One might question the veracity of these personality theories because they show Jobs in a negative light as a person such as failing to trust people or having deep-rooted conflicts. These traits that would make Jobs famous and build a computing empire were also detrimental because they denied him the ability to relinquish control at the cost of his family’s love and even his own life. When Steve Jobs was presented with the diagnosis of cancer, he was told that he needed to have an operation that could save his life. Jobs was so controlling and distrustful that he attempted to save himself by looking for alternative treatments. This lack of trust and dominating personality would force him to waste time and by the time he admitted he needed the help of doctors, it would be too late. While one might be inclined to question whether Jobs had an unhealthy personality in light of his many accomplishments, one may also seek to question the damage that his personality caused to others and himself.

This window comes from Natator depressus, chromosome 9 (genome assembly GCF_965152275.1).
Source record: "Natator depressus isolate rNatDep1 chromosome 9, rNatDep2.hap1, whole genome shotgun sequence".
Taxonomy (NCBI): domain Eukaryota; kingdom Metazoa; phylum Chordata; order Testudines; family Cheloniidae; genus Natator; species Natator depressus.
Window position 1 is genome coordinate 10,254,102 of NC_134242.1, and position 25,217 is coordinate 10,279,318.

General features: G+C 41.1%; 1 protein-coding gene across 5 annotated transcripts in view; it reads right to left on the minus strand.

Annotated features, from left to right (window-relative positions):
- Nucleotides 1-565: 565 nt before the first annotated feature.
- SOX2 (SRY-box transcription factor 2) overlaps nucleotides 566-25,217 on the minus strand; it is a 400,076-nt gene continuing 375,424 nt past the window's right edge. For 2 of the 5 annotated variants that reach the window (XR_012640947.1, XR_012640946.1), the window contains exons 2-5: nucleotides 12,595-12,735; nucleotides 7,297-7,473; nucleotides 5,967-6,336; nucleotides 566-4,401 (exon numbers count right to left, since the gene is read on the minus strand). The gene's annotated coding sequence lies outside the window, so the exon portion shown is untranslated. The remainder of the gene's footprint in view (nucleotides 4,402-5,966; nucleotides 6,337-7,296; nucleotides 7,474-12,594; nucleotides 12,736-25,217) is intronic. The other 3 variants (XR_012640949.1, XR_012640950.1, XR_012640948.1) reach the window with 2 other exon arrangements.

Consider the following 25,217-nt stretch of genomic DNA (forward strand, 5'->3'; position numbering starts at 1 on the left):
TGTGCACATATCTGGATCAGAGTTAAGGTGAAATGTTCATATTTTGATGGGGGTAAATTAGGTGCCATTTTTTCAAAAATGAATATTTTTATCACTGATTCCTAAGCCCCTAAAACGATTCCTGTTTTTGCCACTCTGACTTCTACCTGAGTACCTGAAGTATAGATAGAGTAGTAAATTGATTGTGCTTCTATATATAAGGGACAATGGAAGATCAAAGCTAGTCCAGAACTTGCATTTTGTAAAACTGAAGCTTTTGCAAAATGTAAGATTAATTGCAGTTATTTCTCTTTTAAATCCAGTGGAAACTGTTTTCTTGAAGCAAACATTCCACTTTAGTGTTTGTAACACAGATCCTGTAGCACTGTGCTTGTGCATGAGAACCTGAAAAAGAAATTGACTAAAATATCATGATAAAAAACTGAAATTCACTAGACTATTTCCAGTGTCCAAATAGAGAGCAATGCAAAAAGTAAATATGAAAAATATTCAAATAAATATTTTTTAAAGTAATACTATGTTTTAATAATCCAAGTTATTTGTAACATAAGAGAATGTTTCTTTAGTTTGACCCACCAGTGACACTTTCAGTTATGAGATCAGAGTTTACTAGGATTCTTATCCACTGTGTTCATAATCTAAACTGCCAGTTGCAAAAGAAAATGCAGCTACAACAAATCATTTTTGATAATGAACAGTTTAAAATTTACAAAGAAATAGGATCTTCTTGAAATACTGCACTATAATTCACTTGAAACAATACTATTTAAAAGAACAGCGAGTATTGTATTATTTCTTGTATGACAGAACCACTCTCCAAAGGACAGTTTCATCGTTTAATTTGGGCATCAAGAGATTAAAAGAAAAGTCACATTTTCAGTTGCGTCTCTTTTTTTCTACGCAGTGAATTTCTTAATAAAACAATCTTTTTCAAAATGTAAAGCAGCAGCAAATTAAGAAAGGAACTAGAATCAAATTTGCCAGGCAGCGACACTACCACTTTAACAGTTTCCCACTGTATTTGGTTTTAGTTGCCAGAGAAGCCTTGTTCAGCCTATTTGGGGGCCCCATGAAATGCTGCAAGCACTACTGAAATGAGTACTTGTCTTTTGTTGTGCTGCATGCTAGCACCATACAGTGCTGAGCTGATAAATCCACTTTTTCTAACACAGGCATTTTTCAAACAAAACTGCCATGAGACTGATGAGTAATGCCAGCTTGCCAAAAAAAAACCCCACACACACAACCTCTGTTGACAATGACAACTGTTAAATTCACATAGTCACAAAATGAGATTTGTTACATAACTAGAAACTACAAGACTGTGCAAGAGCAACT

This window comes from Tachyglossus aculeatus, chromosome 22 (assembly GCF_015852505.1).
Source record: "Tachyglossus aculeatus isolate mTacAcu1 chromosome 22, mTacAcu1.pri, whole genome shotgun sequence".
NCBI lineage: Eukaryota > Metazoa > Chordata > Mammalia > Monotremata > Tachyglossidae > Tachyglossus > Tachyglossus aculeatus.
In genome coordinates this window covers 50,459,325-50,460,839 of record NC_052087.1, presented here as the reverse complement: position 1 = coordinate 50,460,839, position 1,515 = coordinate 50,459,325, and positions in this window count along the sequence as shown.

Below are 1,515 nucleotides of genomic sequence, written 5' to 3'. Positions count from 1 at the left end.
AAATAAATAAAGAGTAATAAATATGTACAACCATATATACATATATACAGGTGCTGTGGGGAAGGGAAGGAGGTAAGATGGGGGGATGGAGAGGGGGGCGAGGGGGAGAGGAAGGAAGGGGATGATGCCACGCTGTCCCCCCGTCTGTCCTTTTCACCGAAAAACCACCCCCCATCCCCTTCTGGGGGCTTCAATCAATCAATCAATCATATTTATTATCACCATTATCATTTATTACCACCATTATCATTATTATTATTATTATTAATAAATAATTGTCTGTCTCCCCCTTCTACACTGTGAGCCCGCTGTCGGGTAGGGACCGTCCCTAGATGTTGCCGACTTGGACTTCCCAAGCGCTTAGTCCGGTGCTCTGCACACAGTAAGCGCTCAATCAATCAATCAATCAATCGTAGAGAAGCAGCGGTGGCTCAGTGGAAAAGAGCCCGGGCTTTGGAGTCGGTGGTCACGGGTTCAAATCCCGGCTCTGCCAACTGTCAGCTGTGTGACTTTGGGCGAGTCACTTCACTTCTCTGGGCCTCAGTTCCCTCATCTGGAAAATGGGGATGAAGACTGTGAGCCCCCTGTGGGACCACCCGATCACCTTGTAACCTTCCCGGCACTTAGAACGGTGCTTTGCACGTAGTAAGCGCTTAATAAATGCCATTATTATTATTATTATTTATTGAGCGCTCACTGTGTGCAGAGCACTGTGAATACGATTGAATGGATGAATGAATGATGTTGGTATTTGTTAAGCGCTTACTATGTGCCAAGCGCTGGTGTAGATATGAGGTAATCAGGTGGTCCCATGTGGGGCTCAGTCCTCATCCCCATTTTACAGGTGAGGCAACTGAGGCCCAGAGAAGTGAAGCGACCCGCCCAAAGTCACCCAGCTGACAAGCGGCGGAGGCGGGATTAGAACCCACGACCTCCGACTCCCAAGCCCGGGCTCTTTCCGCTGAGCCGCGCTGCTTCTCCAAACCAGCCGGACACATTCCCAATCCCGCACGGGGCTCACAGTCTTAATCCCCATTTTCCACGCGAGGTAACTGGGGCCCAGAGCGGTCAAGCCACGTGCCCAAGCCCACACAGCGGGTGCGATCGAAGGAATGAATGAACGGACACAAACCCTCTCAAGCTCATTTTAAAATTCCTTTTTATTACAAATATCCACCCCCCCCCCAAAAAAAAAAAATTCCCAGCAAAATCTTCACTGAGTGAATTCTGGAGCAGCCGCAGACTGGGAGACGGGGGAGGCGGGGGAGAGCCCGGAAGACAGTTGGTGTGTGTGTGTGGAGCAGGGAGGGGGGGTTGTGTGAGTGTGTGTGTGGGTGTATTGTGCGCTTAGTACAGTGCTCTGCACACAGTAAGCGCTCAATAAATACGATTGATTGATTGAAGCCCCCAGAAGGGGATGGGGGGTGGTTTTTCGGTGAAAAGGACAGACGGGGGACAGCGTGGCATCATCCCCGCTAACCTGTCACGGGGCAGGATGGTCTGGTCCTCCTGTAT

Coon, D., & Mitterer, J. O. (2013). Introduction to psychology: Gateways to mind and behavior (13th ed.). Belmont, CA: Wadsworth Cengage Learning.
J.P., P. (2011). Biopsychology (8 ed.). Princeton, NJ: Pearson Education, Inc.
Kowalski, R., & Westen, D. (2009). Psychology (5th ed.). Hoboken, NJ: Wiley.
McAdams, D. P. (2009). The person: An introduction to the science of personality psychology (5th ed.). Hoboken, NJ: Wiley.
Netflix (Producer), Sen, P. (Writer), & Sen, P. (Director). (2012). Steve jobs: The lost interview [Motion Picture]. The USA.
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Vincent Triola. Fri, Jan 01, 2021. Personality Theory Analysis Retrieved from https://vincenttriola.com/blogs/ten-years-of-academic-writing/personality-theory-analysis